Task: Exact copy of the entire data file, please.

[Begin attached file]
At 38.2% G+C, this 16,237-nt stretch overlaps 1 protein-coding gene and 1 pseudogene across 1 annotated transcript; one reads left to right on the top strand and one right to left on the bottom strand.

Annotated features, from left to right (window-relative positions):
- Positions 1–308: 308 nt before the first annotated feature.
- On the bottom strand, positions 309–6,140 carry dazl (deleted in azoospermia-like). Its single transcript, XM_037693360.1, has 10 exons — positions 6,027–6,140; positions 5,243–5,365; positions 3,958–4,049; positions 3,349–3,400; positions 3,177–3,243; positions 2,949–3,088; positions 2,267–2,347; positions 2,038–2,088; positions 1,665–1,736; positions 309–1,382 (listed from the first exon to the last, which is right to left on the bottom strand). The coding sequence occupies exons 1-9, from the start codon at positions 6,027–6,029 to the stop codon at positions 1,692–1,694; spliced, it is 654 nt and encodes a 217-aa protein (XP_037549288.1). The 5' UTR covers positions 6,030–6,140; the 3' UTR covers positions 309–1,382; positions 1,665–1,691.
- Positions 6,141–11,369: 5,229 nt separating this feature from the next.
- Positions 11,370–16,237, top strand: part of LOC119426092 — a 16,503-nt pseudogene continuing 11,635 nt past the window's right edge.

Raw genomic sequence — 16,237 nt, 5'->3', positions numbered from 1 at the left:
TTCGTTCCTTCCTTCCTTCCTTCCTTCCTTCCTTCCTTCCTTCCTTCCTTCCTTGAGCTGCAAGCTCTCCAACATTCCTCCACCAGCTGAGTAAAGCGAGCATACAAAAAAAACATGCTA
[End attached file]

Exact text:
At 38.2% G+C, this 16,237-nt stretch overlaps 1 protein-coding gene and 1 pseudogene across 1 annotated transcript; one reads left to right on the top strand and one right to left on the bottom strand.

Annotated features, from left to right (window-relative positions):
- Positions 1–308: 308 nt before the first annotated feature.
- On the bottom strand, positions 309–6,140 carry dazl (deleted in azoospermia-like). Its single transcript, XM_037693360.1, has 10 exons — positions 6,027–6,140; positions 5,243–5,365; positions 3,958–4,049; positions 3,349–3,400; positions 3,177–3,243; positions 2,949–3,088; positions 2,267–2,347; positions 2,038–2,088; positions 1,665–1,736; positions 309–1,382 (listed from the first exon to the last, which is right to left on the bottom strand). The coding sequence occupies exons 1-9, from the start codon at positions 6,027–6,029 to the stop codon at positions 1,692–1,694; spliced, it is 654 nt and encodes a 217-aa protein (XP_037549288.1). The 5' UTR covers positions 6,030–6,140; the 3' UTR covers positions 309–1,382; positions 1,665–1,691.
- Positions 6,141–11,369: 5,229 nt separating this feature from the next.
- Positions 11,370–16,237, top strand: part of LOC119426092 — a 16,503-nt pseudogene continuing 11,635 nt past the window's right edge.

Raw genomic sequence — 16,237 nt, 5'->3', positions numbered from 1 at the left:
TTCGTTCCTTCCTTCCTTCCTTCCTTCCTTCCTTCCTTCCTTCCTTCCTTCCTTGAGCTGCAAGCTCTCCAACATTCCTCCACCAGCTGAGTAAAGCGAGCATACAAAAAAAACATGCTA